With both types of ads, try not to panic if they don’t convert well initially. It can take the platforms a while to work out who to promote your ad to so try not to panic and cancel the ad too quickly. Instead, you could bid a small amount like $5/day and increase the budget when you start to see favourable results.
I’ve taken a couple of Facebook ad course that I recommend.
- Grow your blogging income with Facebook ads by Jessie Festa. This one is a great overview of how to run a Facebook ad but is slightly more pricey.
- Facebook ads for affiliate offers with Beth Anne Schwamberger. This course is cheaper and does cover quite a few of the basics. But it also delves deep into running affiliate campaigns and tracking partner conversions. A must if you are running ads for affiliate products!
Is there anywhere I’ve forgotten?
Hopefully, you’ve got a few new ideas for how you can promote your affiliate products now!
Well, I suggest you sign up for my free 5-day affiliate marketing course!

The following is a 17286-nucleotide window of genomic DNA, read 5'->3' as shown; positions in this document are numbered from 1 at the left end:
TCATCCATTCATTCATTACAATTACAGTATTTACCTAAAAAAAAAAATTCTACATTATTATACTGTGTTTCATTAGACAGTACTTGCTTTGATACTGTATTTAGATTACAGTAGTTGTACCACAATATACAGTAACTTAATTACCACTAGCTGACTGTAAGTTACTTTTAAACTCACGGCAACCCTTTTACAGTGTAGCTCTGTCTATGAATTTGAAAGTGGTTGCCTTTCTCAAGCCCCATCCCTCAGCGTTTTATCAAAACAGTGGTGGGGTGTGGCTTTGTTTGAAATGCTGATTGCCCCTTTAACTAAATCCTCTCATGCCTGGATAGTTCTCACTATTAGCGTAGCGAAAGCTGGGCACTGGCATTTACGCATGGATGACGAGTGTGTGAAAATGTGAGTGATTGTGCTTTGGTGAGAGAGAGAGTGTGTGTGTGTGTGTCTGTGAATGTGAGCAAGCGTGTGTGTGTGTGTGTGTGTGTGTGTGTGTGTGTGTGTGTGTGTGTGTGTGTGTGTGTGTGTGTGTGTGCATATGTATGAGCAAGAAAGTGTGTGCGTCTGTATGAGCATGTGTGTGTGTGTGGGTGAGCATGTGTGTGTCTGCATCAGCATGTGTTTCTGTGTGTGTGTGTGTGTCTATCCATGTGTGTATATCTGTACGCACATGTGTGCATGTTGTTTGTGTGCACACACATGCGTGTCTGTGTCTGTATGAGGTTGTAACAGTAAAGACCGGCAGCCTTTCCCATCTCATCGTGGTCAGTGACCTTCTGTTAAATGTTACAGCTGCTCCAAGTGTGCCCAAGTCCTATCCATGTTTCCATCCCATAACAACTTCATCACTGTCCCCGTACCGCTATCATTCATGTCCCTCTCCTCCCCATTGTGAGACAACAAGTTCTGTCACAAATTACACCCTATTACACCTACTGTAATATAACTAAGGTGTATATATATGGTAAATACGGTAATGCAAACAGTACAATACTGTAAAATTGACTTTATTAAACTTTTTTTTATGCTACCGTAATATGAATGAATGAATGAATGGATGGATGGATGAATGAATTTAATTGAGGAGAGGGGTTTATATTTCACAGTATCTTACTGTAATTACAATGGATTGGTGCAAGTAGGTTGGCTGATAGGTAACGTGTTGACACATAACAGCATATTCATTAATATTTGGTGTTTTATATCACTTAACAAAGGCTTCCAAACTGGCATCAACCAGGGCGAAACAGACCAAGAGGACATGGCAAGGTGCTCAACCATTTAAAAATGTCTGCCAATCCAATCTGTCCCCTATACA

Over the course of 5 emails, I delve deep into some of the strategies I use to make a consistent $5-6K a month from my smallish blog! I’m passionate about teaching that you DO NOT need a huge blog to earn big. Find out how here 👇
- My Complete Guide to Affiliate Marketing for Beginners
- How to earn a BIG income with a SMALL blog
- 4 ways to make money with my favourite affiliate programme
- Why all affiliate marketers need to be using THIS tool
- How to actually convert sales with Booking.com
- How I made $5733.53 in January – my income report
Do you wish you could have a toolkit with all the affiliate tools you need in one place? Lucky for you, I have exactly that! Check out my Affiliate Superstar Toolkit. Inside it, you will find;
- A 75-page affiliate marketing year planner and tracker
- 5 high converting affiliate article templates
- 3 email templates for joining an affiliate programme / suggesting a joint venture partnership and asking for a commission raise.
- An affiliate article checklist
- An open-close affiliate sale strategy checklist.
That’s all for now! Can you do a fellow blogger a favour and pin this to your boards or share on social media? Thanks, you are a star!
Ps, have you joined my Affiliate marketing Facebook group yet? I’d love to see you there!